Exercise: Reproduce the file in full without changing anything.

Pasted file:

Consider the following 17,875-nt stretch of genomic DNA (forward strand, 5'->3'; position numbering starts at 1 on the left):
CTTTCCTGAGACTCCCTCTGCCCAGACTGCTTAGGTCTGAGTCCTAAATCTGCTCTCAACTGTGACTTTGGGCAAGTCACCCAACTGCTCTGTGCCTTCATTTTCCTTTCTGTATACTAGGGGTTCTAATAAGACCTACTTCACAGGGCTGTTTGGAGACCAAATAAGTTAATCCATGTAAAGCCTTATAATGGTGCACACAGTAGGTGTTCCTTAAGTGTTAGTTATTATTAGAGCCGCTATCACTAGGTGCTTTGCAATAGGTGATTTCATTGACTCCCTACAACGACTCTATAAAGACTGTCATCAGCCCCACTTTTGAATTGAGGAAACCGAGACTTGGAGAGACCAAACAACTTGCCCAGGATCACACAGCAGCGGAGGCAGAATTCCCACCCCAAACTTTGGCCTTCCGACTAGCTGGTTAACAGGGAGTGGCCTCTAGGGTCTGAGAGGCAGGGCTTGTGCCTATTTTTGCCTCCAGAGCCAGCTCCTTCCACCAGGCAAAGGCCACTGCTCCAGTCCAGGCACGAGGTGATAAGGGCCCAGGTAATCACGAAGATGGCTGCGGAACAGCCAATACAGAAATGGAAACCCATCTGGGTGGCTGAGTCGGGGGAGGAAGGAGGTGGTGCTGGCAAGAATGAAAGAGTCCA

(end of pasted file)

Consider the following 17,875-nt stretch of genomic DNA (forward strand, 5'->3'; position numbering starts at 1 on the left):
CTTTCCTGAGACTCCCTCTGCCCAGACTGCTTAGGTCTGAGTCCTAAATCTGCTCTCAACTGTGACTTTGGGCAAGTCACCCAACTGCTCTGTGCCTTCATTTTCCTTTCTGTATACTAGGGGTTCTAATAAGACCTACTTCACAGGGCTGTTTGGAGACCAAATAAGTTAATCCATGTAAAGCCTTATAATGGTGCACACAGTAGGTGTTCCTTAAGTGTTAGTTATTATTAGAGCCGCTATCACTAGGTGCTTTGCAATAGGTGATTTCATTGACTCCCTACAACGACTCTATAAAGACTGTCATCAGCCCCACTTTTGAATTGAGGAAACCGAGACTTGGAGAGACCAAACAACTTGCCCAGGATCACACAGCAGCGGAGGCAGAATTCCCACCCCAAACTTTGGCCTTCCGACTAGCTGGTTAACAGGGAGTGGCCTCTAGGGTCTGAGAGGCAGGGCTTGTGCCTATTTTTGCCTCCAGAGCCAGCTCCTTCCACCAGGCAAAGGCCACTGCTCCAGTCCAGGCACGAGGTGATAAGGGCCCAGGTAATCACGAAGATGGCTGCGGAACAGCCAATACAGAAATGGAAACCCATCTGGGTGGCTGAGTCGGGGGAGGAAGGAGGTGGTGCTGGCAAGAATGAAAGAGTCCA